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Energy healing: science fact or science fiction?

Reading time: 14 minutes

You’ve heard news of a revolutionary frequency-based device with a list of diseases it can supposedly remedy that would make Pfizer’s R&D team leader quiver. You’ve read dozens of testimonials, and your head’s still spinning.

Some were from cancer patients, once classified as terminally ill, who’ve gone into “spontaneous remission.” Others came from people so ill they were permanently bed bound—until their frequency treatment got them walking again.

Your critical mind tells you this could mean one of only two things: the testimonials are from intensely satisfied people who experienced what many might typically classify as a miracle, or they’ve been fabricated by overzealous marketeers keen to make a buck.

More than this, some devices falling under the amorphous banner of “frequency medicine devices” have actually been found to cause harm. This has been most evident with electromagnetic field–based devices used occupationally by physiotherapy operators on a daily basis and for extended periods of time.

An incredibly diverse range of commercial devices is being used in medicine that rely on frequencies.

This gamut of devices emit electromagnetic energy that are often also able to measure the body’s own weak electromagnetic fields. They’re gaining more and more use in integrative or alternative medicine and are therefore the ones most likely to be encountered by proponents of natural health and wellness.

Any electromagnetic field involves an interaction between both electrical and magnetic fields—and these fields allow the transfer of energy through electromagnetic waves, which can have profound effects on different processes and structures in the human body, from our skin all the way to our DNA. 

Electromagnetic waves have two components: transverse and scalar waves. Transverse waves produce frequencies that can be measured in 3D space and are used in telecommunications and electricity.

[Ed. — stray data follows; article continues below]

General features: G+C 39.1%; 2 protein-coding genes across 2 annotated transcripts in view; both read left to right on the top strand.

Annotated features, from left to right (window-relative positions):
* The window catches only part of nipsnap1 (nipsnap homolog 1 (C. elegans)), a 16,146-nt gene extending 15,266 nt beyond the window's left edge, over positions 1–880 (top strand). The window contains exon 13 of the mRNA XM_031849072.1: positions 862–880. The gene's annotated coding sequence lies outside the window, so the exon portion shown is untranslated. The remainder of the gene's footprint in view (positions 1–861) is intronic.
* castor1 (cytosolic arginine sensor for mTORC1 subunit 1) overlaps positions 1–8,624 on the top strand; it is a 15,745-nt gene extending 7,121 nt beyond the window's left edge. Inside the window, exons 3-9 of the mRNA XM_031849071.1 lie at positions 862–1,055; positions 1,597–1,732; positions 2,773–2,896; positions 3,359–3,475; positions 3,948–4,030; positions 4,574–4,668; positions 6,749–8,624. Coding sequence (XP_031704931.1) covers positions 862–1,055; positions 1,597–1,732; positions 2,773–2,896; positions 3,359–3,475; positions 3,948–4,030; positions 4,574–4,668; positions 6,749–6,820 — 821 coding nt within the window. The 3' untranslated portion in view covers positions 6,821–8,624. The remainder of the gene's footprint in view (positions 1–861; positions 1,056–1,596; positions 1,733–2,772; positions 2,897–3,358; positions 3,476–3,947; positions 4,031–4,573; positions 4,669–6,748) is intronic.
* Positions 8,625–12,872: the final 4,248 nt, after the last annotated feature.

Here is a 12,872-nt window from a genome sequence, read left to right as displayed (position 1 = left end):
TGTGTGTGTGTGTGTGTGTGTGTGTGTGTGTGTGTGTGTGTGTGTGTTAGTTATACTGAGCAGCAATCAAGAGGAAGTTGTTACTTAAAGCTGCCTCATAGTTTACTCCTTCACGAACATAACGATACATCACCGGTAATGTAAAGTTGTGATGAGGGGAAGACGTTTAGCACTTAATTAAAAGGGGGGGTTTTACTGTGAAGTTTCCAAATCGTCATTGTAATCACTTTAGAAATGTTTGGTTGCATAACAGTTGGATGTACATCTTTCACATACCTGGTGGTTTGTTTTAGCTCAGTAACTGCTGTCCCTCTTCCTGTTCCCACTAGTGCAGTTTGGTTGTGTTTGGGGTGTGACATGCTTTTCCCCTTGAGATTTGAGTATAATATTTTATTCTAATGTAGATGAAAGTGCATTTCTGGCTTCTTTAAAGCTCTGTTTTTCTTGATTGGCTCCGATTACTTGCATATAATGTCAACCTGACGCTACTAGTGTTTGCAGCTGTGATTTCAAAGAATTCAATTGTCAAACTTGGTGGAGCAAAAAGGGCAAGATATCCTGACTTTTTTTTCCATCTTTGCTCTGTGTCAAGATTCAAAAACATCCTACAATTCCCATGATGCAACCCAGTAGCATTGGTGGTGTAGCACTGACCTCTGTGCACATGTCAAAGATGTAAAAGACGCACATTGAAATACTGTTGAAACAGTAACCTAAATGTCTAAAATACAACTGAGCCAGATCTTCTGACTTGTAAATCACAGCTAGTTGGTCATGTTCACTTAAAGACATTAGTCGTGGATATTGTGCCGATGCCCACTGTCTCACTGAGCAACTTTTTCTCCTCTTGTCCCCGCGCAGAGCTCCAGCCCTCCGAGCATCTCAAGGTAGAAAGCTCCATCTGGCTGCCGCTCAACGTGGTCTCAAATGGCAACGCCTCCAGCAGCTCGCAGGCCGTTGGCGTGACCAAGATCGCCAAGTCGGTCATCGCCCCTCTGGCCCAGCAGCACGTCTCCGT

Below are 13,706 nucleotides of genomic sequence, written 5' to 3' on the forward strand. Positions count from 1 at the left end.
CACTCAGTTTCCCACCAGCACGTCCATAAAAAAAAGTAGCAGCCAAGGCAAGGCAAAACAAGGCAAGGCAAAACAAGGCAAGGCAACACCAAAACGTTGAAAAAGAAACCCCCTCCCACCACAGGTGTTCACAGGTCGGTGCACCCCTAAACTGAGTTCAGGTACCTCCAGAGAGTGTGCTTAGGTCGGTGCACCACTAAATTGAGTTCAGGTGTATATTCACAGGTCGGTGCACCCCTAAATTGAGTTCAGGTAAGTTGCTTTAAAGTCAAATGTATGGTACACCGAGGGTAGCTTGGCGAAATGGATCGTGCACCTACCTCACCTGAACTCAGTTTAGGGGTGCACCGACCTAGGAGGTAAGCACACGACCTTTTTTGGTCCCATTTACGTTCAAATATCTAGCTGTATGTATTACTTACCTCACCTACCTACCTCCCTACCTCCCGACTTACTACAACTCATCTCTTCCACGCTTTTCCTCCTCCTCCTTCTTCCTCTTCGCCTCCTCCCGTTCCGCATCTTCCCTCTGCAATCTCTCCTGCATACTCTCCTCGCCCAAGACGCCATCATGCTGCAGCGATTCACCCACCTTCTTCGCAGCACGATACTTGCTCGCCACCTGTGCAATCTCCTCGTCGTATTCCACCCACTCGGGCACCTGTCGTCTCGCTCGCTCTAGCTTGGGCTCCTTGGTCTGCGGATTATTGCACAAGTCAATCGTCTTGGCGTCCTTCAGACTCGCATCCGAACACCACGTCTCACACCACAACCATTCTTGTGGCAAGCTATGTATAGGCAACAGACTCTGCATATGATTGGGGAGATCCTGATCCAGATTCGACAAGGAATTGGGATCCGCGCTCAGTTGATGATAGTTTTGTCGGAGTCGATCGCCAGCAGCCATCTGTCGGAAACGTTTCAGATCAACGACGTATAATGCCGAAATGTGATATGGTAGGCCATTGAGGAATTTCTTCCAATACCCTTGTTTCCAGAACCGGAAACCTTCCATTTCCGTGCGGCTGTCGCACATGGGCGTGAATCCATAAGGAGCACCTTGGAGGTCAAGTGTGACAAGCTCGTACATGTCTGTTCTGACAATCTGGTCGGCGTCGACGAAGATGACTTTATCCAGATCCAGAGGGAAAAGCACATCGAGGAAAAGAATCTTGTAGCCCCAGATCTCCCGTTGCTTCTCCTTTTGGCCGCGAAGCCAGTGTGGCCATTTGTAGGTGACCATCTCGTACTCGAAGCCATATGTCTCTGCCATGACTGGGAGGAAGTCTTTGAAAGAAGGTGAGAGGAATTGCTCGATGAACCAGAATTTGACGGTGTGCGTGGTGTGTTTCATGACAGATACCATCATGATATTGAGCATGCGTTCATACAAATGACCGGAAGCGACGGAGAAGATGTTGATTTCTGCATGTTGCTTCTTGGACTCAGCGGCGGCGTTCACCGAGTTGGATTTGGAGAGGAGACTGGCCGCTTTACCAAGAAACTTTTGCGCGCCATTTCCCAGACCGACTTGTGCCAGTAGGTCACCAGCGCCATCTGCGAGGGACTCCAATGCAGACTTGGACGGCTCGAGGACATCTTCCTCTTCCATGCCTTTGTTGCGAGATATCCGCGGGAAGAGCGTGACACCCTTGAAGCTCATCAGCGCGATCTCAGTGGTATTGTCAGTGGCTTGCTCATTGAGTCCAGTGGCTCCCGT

Scalar waves, on the other hand, are “longitudinal” and are not limited within 3D space. They are the non-physical, informational element of matter that can be explained by quantum mechanics.

Electromagnetic energy helps create the electromagnetic energy system (often called the biofield) that in turn provides the matrix for the body-mind being of humans.1

Thanks in large part to the engineers, biophysicists and quantum biologists who pioneered the emerging field of frequency medicine, most of whom were ridiculed, ostracized or dismissed during their lives or posthumously, there is now an increasing understanding within the scientific community that plausible explanations of life must diverge from the prevailing biochemical, molecular, genetic and Newtonian-Cartesian concepts.

The findings from this rapidly emerging discipline consistently reveal that the much studied biochemical and molecular processes in all living systems depend entirely on electrical and electromagnetic energies. Small wonder given Einstein’s general theory of relativity, which demonstrated the interchangeability of energy and matter. In fact, Einstein himself predicted that “future medicine will be the medicine of frequencies.”

What has slowed progress is the paucity of research in the application of biophysics and quantum biology to medicine. The result has been a corresponding lack of any cohesive and generally accepted body of evidence demonstrating the mechanisms, or the benefits, of medical or health-related technologies that work with the energy systems of the body.

Nearly all of mainstream research efforts focusing on the body’s nonmolecular energy systems (energy that’s not related to the body’s biochemical fuel) have been expended on developing specific diagnostic technologies, such as electrocardiographic recordings of the heart’s pulse in electrocardiograms (ECGs).

With very few exceptions, in very few countries—notably Germany, Austria, Switzerland and Russia—mainstream treatment of disease almost entirely excludes consideration of the body’s electromagnetic energy system (biofield).

Early discoveries of energy in the body

Albert Abrams (1863–1924)

Dr Albert Abrams, professor of pathology at Cooper Medical College in San Francisco, California, developed machines that helped him discover that different diseases caused tissues to resonate at different frequencies. With his pioneering machines the Reflexophone and the Oscilloblast, Abrams claimed that by reflecting back healthy frequency signals, he could cure a wide range of diseases. He was increasingly discredited by the medical establishment, often on the basis of spurious evidence, but his technology was resurrected in the 1950s, renamed radionics and continues to be used in agriculture and human health.

Royal Raymond Rife (1888–1971)